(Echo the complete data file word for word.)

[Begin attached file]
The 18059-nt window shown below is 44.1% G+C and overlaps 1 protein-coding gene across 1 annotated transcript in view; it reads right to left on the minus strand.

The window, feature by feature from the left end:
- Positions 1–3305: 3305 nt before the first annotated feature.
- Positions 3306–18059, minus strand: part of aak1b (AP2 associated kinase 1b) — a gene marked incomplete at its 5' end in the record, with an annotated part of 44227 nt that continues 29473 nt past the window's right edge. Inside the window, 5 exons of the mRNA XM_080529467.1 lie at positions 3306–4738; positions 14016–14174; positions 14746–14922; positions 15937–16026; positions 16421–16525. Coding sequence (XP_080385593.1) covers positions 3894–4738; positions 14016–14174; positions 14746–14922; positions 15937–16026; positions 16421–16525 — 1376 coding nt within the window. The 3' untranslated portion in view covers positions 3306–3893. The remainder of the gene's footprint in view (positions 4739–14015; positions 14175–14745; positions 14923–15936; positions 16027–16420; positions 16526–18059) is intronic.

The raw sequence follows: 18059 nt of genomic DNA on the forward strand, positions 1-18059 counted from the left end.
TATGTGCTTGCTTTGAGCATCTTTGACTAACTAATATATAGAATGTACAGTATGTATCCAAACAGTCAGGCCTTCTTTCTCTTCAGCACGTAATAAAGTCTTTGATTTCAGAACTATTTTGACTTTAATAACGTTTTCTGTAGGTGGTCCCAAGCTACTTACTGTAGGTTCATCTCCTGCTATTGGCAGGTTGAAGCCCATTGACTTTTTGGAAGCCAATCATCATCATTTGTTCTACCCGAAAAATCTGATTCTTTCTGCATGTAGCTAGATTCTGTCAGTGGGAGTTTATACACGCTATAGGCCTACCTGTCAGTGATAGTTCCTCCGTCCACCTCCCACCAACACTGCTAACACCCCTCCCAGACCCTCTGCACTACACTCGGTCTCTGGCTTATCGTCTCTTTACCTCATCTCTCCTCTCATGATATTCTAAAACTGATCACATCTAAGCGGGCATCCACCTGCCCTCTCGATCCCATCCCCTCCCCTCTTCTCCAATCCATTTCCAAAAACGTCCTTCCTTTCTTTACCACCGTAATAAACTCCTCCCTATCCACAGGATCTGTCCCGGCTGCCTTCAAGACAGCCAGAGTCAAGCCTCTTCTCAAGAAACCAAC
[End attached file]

The 18059-nt window shown below is 44.1% G+C and overlaps 1 protein-coding gene across 1 annotated transcript in view; it reads right to left on the minus strand.

The window, feature by feature from the left end:
- Positions 1–3305: 3305 nt before the first annotated feature.
- Positions 3306–18059, minus strand: part of aak1b (AP2 associated kinase 1b) — a gene marked incomplete at its 5' end in the record, with an annotated part of 44227 nt that continues 29473 nt past the window's right edge. Inside the window, 5 exons of the mRNA XM_080529467.1 lie at positions 3306–4738; positions 14016–14174; positions 14746–14922; positions 15937–16026; positions 16421–16525. Coding sequence (XP_080385593.1) covers positions 3894–4738; positions 14016–14174; positions 14746–14922; positions 15937–16026; positions 16421–16525 — 1376 coding nt within the window. The 3' untranslated portion in view covers positions 3306–3893. The remainder of the gene's footprint in view (positions 4739–14015; positions 14175–14745; positions 14923–15936; positions 16027–16420; positions 16526–18059) is intronic.

The raw sequence follows: 18059 nt of genomic DNA on the forward strand, positions 1-18059 counted from the left end.
TATGTGCTTGCTTTGAGCATCTTTGACTAACTAATATATAGAATGTACAGTATGTATCCAAACAGTCAGGCCTTCTTTCTCTTCAGCACGTAATAAAGTCTTTGATTTCAGAACTATTTTGACTTTAATAACGTTTTCTGTAGGTGGTCCCAAGCTACTTACTGTAGGTTCATCTCCTGCTATTGGCAGGTTGAAGCCCATTGACTTTTTGGAAGCCAATCATCATCATTTGTTCTACCCGAAAAATCTGATTCTTTCTGCATGTAGCTAGATTCTGTCAGTGGGAGTTTATACACGCTATAGGCCTACCTGTCAGTGATAGTTCCTCCGTCCACCTCCCACCAACACTGCTAACACCCCTCCCAGACCCTCTGCACTACACTCGGTCTCTGGCTTATCGTCTCTTTACCTCATCTCTCCTCTCATGATATTCTAAAACTGATCACATCTAAGCGGGCATCCACCTGCCCTCTCGATCCCATCCCCTCCCCTCTTCTCCAATCCATTTCCAAAAACGTCCTTCCTTTCTTTACCACCGTAATAAACTCCTCCCTATCCACAGGATCTGTCCCGGCTGCCTTCAAGACAGCCAGAGTCAAGCCTCTTCTCAAGAAACCAAC